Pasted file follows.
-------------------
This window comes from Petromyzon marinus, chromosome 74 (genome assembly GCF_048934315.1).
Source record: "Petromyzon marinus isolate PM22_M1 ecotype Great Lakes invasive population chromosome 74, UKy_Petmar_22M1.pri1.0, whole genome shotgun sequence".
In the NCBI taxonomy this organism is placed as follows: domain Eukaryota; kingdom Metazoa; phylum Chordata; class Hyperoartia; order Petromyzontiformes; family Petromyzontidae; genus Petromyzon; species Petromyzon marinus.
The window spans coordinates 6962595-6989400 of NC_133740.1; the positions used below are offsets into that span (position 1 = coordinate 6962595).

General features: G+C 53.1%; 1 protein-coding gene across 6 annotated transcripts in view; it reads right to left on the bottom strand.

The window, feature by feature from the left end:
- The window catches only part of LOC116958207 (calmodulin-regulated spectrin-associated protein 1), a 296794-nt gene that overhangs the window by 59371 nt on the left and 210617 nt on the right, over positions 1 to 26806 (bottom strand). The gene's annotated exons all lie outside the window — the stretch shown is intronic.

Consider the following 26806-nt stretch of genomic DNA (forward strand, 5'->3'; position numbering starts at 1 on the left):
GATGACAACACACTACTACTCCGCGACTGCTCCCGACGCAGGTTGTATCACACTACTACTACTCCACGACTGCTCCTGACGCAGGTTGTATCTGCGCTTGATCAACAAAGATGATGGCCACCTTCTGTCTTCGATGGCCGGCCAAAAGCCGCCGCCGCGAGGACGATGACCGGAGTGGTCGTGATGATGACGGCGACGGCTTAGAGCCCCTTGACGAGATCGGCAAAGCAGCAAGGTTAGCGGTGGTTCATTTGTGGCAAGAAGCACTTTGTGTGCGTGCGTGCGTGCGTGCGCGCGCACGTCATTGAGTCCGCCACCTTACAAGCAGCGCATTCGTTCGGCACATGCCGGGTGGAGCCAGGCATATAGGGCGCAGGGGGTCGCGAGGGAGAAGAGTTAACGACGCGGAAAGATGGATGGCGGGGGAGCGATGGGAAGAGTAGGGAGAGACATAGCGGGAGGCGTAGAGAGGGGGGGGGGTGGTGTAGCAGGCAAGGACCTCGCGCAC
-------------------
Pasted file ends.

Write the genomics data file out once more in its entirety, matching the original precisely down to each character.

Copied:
This window comes from Petromyzon marinus, chromosome 74 (genome assembly GCF_048934315.1).
Source record: "Petromyzon marinus isolate PM22_M1 ecotype Great Lakes invasive population chromosome 74, UKy_Petmar_22M1.pri1.0, whole genome shotgun sequence".
In the NCBI taxonomy this organism is placed as follows: domain Eukaryota; kingdom Metazoa; phylum Chordata; class Hyperoartia; order Petromyzontiformes; family Petromyzontidae; genus Petromyzon; species Petromyzon marinus.
The window spans coordinates 6962595-6989400 of NC_133740.1; the positions used below are offsets into that span (position 1 = coordinate 6962595).

General features: G+C 53.1%; 1 protein-coding gene across 6 annotated transcripts in view; it reads right to left on the bottom strand.

The window, feature by feature from the left end:
- The window catches only part of LOC116958207 (calmodulin-regulated spectrin-associated protein 1), a 296794-nt gene that overhangs the window by 59371 nt on the left and 210617 nt on the right, over positions 1 to 26806 (bottom strand). The gene's annotated exons all lie outside the window — the stretch shown is intronic.

Consider the following 26806-nt stretch of genomic DNA (forward strand, 5'->3'; position numbering starts at 1 on the left):
GATGACAACACACTACTACTCCGCGACTGCTCCCGACGCAGGTTGTATCACACTACTACTACTCCACGACTGCTCCTGACGCAGGTTGTATCTGCGCTTGATCAACAAAGATGATGGCCACCTTCTGTCTTCGATGGCCGGCCAAAAGCCGCCGCCGCGAGGACGATGACCGGAGTGGTCGTGATGATGACGGCGACGGCTTAGAGCCCCTTGACGAGATCGGCAAAGCAGCAAGGTTAGCGGTGGTTCATTTGTGGCAAGAAGCACTTTGTGTGCGTGCGTGCGTGCGTGCGCGCGCACGTCATTGAGTCCGCCACCTTACAAGCAGCGCATTCGTTCGGCACATGCCGGGTGGAGCCAGGCATATAGGGCGCAGGGGGTCGCGAGGGAGAAGAGTTAACGACGCGGAAAGATGGATGGCGGGGGAGCGATGGGAAGAGTAGGGAGAGACATAGCGGGAGGCGTAGAGAGGGGGGGGGGTGGTGTAGCAGGCAAGGACCTCGCGCAC